Archive for August 2018
You’re probably thinking, what does Toto have to do with user research? This method of research gets its name from the story by L.F. Baum. In the story, the Wizard fools everyone by creating a vision of himself to look powerful by using a set of controls while he hides behind a curtain concealing the reality.
What is Wizard of Oz testing?
The Wizard of Oz method is a process that allows a user to interact with an interface without knowing that the responses are being generated by a human rather than a computer by having someone behind-the-scenes who is pulling the levers and flipping the switches.
The Wizard of Oz method allows researchers to test a concept by having one practitioner – the ‘Moderator’ – leading the session face to face with each user, whilst another practitioner – the ‘Wizard’ – controls the responses sent to the user via the chosen device. In the image above from IBM, we see an example for testing the concept of a ‘Listening typewriter’. The user is sitting in one room talking into a microphone while the ‘Wizard’ sits behind the scenes typing what the user is saying so it appears on the user’s screen as if it was done by the computer.
As UX researchers we often remind people to test systems at every stage of development, and that includes testing before development has even begun. This can save time, money and those ever so embarrassing moments when products are launched before they are fit and ready for users.
The Wizard of Oz methodology allows you to test users’ reactions to a system before you even have to think about development. This could be a new concept you are unsure will work for your users or a project that would require a substantial amount of effort to create, but we want to learn more before it makes sense to invest the time and money, and it cannot be tested with the usual prototype tools. Wizard of Oz is a flexible approach that allows concepts to be tested and modified without having to worry about potentially tiresome code changes, breaks in a daily testing schedule or full development costs.
Prototype, prototype, prototype! The easiest way to conduct Wizard of Oz testing is to build a simple and easy-to-use prototype that allows the ‘Wizard’ to quickly react to the user’s gestures or actions with the designed response with a single click.
Similar to any methodology, creating a Wizard-of-Oz prototype starts with us having to determine what we want to test or explore. Then we need to figure out how to fake the functionality needed to give the user a realistic experience from their viewpoint. For example, you could prototype a jukebox without creating the mechanics and use a hidden person to play the selected songs to the customer.
Our experience with the Wizard of Oz methodology
At SimpleUsability we have used the Wizard of Oz method when testing IVR and SMS systems. For IVR we saved development time and money by creating an Axure prototype with integrated voice files to playback to the user once they have selected the option that is most suited for their needs. This allowed our clients to see, in real time, how users got on navigating their IVR systems, and what prompts had a negative effect on the user’s journey. This also allowed us to run a more complex project, trialing different versions of the same prompt within a single project to see which prompts work the best for a specific audience.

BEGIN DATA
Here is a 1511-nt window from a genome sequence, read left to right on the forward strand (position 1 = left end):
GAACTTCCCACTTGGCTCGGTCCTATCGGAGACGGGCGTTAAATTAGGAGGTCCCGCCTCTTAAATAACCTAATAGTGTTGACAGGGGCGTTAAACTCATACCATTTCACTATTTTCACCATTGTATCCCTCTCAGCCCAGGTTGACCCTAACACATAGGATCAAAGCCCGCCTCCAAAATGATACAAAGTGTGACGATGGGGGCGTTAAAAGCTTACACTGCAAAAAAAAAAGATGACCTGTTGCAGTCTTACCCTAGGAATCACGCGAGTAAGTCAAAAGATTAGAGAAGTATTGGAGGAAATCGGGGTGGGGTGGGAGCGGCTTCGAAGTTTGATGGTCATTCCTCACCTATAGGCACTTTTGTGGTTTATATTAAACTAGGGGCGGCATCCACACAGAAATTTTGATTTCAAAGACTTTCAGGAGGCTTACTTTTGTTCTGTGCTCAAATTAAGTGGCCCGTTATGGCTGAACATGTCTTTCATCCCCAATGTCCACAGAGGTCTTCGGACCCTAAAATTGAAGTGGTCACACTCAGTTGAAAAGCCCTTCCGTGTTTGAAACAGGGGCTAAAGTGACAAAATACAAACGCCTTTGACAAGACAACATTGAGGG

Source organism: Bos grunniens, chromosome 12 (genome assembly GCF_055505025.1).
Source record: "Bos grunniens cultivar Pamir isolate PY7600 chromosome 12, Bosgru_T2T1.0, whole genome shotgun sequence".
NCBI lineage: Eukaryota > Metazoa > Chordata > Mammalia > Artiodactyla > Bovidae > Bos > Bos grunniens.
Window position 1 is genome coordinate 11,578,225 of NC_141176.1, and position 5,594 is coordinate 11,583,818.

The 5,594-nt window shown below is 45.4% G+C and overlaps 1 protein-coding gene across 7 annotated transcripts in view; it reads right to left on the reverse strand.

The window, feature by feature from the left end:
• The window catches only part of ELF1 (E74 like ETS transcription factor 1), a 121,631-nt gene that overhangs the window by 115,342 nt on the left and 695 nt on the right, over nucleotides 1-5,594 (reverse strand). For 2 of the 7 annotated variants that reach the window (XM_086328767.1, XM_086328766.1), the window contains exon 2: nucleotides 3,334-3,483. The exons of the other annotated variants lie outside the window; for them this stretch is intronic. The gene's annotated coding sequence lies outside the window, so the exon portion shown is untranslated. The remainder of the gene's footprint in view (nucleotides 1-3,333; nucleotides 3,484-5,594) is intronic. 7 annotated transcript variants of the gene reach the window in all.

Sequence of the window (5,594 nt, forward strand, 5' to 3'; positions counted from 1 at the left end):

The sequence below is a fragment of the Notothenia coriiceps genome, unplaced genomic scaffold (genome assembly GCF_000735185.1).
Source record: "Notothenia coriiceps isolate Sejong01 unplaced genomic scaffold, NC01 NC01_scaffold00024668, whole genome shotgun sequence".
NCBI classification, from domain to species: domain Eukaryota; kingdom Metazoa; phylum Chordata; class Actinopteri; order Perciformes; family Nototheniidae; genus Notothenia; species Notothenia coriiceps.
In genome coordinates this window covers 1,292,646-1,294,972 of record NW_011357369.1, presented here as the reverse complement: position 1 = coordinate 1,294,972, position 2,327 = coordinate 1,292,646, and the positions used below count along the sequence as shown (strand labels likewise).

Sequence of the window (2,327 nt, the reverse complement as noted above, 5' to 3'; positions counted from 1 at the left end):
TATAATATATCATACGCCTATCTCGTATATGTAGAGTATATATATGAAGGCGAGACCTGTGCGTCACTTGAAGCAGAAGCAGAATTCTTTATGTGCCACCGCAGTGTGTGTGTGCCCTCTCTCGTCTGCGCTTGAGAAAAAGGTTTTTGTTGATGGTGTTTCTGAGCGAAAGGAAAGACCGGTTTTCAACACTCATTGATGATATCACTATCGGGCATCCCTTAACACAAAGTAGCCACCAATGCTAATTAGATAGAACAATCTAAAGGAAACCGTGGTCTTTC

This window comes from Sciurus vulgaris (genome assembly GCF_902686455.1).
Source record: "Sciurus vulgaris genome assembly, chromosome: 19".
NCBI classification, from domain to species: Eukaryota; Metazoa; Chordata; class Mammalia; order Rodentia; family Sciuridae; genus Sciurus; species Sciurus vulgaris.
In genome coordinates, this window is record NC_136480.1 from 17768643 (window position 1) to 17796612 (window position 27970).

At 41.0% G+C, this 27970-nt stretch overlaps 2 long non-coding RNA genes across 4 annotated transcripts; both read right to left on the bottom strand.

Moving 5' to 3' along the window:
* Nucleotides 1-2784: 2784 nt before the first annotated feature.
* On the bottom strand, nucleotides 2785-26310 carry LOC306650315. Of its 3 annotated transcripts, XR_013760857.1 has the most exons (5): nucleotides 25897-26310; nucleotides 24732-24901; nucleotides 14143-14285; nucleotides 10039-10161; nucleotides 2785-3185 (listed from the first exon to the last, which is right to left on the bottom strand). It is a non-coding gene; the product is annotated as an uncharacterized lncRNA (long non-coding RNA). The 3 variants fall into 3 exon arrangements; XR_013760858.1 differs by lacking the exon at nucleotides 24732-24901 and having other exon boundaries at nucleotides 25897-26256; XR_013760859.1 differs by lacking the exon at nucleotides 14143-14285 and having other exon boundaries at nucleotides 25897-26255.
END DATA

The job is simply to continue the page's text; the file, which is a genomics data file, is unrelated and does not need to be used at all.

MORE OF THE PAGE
We have used the ‘Amazon Polly’ automated voice generator to generate automated voice files that are quick to make and consistent. This speeded up the project process because we didn’t have to wait around for voice files to be recorded by a human. It also saved costs of having voice files professionally recorded before testing showed which versions worked best.
How can we help you?
We have used the Wizard of Oz methodology for clients from a variety of sectors including financial services and telecoms and can tailor the approach to meet varying business requirements.
In the financial services sector, we worked with our client Arrow Global on a broader programme of work to optimise their online portal by providing customers with an additional channel to perform key actions relating to their account. To further encourage channel shift, we explored the current IVR system and the way in which this could be adapted to appropriately direct customers to the self-service portal.
Our work for EE was focused on exploring various concepts for enabling customers to take control of their accounts; firstly, to understand whether this was something they would like to do and secondly, whether they were able to do it using their IVR system. By using the Wizard of Oz methodology at the concept stage, we were able to save EE significant development costs and time and then help them optimise the flow for customers managing their account over the phone, reducing the need for call center support.
In our last article, we considered when it’s appropriate to reuse your research participants. If you’re wanting to run a number of rounds of research or gather insight over a prolonged period of time, then reusing participants is probably appropriate, and a research panel could be an efficient way to gather your participants. However, as something less common in user research, you might be unsure whether this is the right method for you, so in this article, we provide some of the advantages and disadvantages to recruiting a research panel to help you decide.